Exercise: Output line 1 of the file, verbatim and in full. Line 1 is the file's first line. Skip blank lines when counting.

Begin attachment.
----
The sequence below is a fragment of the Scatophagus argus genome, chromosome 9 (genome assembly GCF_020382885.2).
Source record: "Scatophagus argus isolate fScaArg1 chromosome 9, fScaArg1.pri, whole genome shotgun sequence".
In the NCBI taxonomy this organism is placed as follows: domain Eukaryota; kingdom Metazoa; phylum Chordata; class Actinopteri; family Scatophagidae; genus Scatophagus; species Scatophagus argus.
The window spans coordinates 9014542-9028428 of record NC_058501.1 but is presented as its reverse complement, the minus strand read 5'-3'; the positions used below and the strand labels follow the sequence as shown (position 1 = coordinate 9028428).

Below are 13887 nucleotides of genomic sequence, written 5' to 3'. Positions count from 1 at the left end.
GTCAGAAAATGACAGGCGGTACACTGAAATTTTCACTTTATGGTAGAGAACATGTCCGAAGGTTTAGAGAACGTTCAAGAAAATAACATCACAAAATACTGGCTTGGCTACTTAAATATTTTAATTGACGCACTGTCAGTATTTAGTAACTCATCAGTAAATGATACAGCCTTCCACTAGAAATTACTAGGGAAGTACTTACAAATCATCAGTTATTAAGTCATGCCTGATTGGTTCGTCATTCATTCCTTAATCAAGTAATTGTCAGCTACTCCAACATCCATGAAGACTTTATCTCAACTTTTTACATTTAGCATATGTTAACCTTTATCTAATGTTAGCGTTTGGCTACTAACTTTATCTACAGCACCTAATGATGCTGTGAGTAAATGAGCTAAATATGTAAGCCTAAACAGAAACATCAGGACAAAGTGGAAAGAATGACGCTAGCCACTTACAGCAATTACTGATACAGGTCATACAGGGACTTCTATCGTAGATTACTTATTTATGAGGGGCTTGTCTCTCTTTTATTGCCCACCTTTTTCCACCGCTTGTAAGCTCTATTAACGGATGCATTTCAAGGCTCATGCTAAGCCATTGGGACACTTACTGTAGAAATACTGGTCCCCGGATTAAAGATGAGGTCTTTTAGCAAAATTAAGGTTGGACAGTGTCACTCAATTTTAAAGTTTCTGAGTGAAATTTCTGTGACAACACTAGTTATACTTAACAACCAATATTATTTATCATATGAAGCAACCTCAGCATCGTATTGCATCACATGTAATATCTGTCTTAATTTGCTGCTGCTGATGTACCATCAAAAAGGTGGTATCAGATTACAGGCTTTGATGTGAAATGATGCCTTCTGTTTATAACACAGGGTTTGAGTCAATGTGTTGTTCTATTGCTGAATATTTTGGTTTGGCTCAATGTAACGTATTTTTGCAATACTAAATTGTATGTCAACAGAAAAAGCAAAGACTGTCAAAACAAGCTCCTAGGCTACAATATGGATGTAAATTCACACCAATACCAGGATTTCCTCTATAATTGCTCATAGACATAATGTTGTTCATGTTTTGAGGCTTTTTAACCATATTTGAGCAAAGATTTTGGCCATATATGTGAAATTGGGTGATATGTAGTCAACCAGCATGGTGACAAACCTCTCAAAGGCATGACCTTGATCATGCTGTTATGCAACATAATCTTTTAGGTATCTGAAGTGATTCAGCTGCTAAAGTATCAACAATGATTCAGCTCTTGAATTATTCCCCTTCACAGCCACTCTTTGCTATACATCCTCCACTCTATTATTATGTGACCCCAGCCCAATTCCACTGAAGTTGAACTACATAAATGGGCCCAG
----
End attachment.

The sequence below is a fragment of the Scatophagus argus genome, chromosome 9 (genome assembly GCF_020382885.2).